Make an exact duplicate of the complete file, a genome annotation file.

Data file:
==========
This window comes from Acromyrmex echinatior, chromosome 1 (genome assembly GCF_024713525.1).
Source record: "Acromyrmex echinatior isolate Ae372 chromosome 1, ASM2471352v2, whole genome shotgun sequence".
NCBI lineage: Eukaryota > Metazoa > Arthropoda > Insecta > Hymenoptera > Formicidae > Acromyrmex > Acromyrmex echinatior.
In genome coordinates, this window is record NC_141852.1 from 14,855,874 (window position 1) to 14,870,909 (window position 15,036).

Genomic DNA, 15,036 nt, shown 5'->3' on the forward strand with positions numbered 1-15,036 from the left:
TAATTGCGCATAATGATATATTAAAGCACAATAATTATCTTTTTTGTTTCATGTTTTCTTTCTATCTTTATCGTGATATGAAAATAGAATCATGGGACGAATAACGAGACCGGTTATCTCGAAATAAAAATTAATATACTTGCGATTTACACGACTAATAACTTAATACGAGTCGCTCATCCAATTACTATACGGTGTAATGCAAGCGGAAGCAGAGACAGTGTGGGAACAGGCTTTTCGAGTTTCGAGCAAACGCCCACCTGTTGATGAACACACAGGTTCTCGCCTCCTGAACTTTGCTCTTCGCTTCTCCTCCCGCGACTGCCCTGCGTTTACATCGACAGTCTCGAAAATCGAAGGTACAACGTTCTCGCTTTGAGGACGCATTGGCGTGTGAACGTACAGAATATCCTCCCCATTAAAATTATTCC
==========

This window comes from Acromyrmex echinatior, chromosome 1 (genome assembly GCF_024713525.1).
Source record: "Acromyrmex echinatior isolate Ae372 chromosome 1, ASM2471352v2, whole genome shotgun sequence".
NCBI lineage: Eukaryota > Metazoa > Arthropoda > Insecta > Hymenoptera > Formicidae > Acromyrmex > Acromyrmex echinatior.
In genome coordinates, this window is record NC_141852.1 from 14,855,874 (window position 1) to 14,870,909 (window position 15,036).

Genomic DNA, 15,036 nt, shown 5'->3' on the forward strand with positions numbered 1-15,036 from the left:
TAATTGCGCATAATGATATATTAAAGCACAATAATTATCTTTTTTGTTTCATGTTTTCTTTCTATCTTTATCGTGATATGAAAATAGAATCATGGGACGAATAACGAGACCGGTTATCTCGAAATAAAAATTAATATACTTGCGATTTACACGACTAATAACTTAATACGAGTCGCTCATCCAATTACTATACGGTGTAATGCAAGCGGAAGCAGAGACAGTGTGGGAACAGGCTTTTCGAGTTTCGAGCAAACGCCCACCTGTTGATGAACACACAGGTTCTCGCCTCCTGAACTTTGCTCTTCGCTTCTCCTCCCGCGACTGCCCTGCGTTTACATCGACAGTCTCGAAAATCGAAGGTACAACGTTCTCGCTTTGAGGACGCATTGGCGTGTGAACGTACAGAATATCCTCCCCATTAAAATTATTCC